Recently Patrick Culliton and I made a fresh search for the location of 2435 Laurel Canyon Blvd., where Bess Houdini and Edward Saint lived from about 1933-35, and where Houdini himself might have resided while making The Grim Game
(although firm evidence for this remains elusive). What instigated our search was the appearance of a photograph of the house, the first we've ever seen, that sold in a recent Haversat & Ewing
auction for a whopping $1,925 on a $125-$150 estimate. The photo is annotated in Bessie's hand: "My home on Lookout Mountain Laurel Canyon Hollywood Calif."
Turns out it was less of a search than a confirmation. Patrick has always pointed to a mountainside just off Laurel Canyon Blvd.--directly across from what is today called The Houdini Estate
--and said that was where the house sat before it burned in the massive 1959 Laurel Canyon brush fire. The remains were later demolished when the mountainside was graded back to widen the street.
Sure enough, all we needed to do was hold up a printout of the photo to see that distant mountains lined up perfectly. But the photo also offered up some new information. According to canyon lore, the house had an "elevator" to the street. It's not clear, but I think the photo might show part of what might be funicular chair to the street, which did exist in Laurel Canyon.
But most intriguingly, the photo shows that the house sat higher and further back on the mountain side than we thought. This suggests the possibility that the foundation didn't fall victim to the grading of the hill after all. So, obsessives that we are, Pat (age 75) and I decided to climb the hill and investigate. The hill is steep and eroding and I was worried one of us would take a fall. Little did I know the real danger we were heading into...
We made our way gingerly up the crumbling hill to what we could see was an open area. Once there, we found a pasture that was suspiciously level, exactly what you'd expect to see if a house once stood there. That's when we started to spot random bricks in the ground and some very old and rusted pipes. There was also what appeared to be a stone staircase angled down toward the adjoining property once owned by Tom Mix and Frank Zappa. So it was clear. Not only was this the site of Bess and Ed's house, but there were still remains to prove it! (Yes, I took a brick.)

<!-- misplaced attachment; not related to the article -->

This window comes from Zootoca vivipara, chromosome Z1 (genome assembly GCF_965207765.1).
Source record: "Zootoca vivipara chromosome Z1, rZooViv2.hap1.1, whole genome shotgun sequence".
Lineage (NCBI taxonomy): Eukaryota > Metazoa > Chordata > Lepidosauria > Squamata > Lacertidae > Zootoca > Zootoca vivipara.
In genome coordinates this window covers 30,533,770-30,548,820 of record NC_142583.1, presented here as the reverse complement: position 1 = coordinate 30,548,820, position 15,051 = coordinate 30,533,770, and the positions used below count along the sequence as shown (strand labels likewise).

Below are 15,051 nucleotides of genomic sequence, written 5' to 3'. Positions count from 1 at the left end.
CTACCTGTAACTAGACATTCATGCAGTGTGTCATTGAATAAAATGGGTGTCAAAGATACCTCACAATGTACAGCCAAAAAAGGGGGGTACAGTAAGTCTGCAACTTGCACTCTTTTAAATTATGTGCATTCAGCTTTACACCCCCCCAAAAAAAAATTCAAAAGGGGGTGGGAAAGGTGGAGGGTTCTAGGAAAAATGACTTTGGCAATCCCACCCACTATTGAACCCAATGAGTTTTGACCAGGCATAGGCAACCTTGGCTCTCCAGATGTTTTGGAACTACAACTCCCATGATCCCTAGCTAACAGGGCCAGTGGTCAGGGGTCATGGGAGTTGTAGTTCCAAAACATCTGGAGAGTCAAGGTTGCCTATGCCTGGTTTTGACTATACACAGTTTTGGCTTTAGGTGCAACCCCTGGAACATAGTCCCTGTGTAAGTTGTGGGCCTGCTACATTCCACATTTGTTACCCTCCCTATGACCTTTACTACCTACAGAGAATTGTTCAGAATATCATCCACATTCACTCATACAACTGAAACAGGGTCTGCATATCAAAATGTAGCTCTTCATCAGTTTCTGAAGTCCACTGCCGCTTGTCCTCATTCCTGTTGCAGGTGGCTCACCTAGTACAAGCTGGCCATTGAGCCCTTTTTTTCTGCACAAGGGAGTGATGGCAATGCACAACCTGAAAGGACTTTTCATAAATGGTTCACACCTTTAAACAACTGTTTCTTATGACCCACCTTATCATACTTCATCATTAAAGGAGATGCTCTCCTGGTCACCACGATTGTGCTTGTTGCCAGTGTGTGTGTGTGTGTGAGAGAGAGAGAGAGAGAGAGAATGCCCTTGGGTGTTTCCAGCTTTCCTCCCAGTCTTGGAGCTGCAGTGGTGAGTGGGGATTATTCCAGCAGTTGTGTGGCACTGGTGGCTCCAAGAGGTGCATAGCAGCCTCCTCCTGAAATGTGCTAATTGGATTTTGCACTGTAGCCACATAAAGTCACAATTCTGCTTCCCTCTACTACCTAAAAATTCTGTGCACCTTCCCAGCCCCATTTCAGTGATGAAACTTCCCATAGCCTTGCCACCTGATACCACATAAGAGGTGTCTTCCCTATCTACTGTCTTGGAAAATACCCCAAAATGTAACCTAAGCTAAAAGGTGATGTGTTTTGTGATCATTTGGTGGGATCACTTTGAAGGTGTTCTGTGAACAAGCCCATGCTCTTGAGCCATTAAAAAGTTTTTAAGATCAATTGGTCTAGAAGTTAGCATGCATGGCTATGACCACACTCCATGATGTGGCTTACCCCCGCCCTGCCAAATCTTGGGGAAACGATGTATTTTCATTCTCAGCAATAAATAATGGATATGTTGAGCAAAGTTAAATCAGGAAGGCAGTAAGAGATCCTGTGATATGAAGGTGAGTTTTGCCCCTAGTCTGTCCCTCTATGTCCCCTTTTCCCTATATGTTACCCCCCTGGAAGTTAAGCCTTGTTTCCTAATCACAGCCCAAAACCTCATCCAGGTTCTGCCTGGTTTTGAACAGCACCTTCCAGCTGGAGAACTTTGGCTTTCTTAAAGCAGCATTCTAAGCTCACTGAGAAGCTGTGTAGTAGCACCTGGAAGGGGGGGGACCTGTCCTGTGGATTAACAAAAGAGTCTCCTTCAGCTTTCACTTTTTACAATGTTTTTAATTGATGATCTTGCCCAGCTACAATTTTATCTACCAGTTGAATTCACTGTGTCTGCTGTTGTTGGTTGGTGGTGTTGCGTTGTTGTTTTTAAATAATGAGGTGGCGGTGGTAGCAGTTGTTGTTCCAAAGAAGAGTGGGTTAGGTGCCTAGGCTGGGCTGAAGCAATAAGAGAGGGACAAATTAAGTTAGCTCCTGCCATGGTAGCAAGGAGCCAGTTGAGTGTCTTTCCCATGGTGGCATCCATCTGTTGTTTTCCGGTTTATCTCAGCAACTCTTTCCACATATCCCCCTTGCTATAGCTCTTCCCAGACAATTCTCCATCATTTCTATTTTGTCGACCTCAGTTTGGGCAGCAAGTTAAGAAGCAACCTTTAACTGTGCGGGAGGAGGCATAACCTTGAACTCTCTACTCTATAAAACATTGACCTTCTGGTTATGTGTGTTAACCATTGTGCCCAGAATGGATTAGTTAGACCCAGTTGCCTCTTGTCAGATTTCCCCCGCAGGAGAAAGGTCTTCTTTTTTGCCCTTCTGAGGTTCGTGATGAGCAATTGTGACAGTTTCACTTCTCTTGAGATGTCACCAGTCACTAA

That's where we should have left well enough alone. But we were intrigued by a second plateau higher up the hill and felt we needed to investigate. So we made our way higher into thicker brush. When we hit the second plateau we found no remains of a house. We did find a treehouse and what appeared to be evidence of homeless encampment, so we decided we had gone far enough and began to search for a safer path back down the hill.
That's when I felt the first sting.
I looked down to see that a wasp had just stung me on my arm. In fact, there were two of them. Bemused, I called out to Pat, saying I just got stung by a stupid wasp. But before I finished my sentence, I heard Pat yell, "Wasps!" Like in a horror movie, as he ran past me I turned to see his back was COVERED in wasps. That's when I realized I was also COVERED in wasps. Somewhere, somehow, we had tripped up a wasp nest and they were on the attack!
Websites say if you are attacked by a swarm of wasps you should not bat them away, wave your arms or make noise. You simply remain calm and walk away in a straight line. We did NOT do that. Instead, we got down that mountain in record time, swatting and waving and yelling the whole way. We both ended up with a dozen stings each. Thankfully, neither of us are allergic, and although we both felt dizzy and spent a pretty uncomfortable week nursing our stings, we survived.
we found Bess and Ed's house. Like heroes.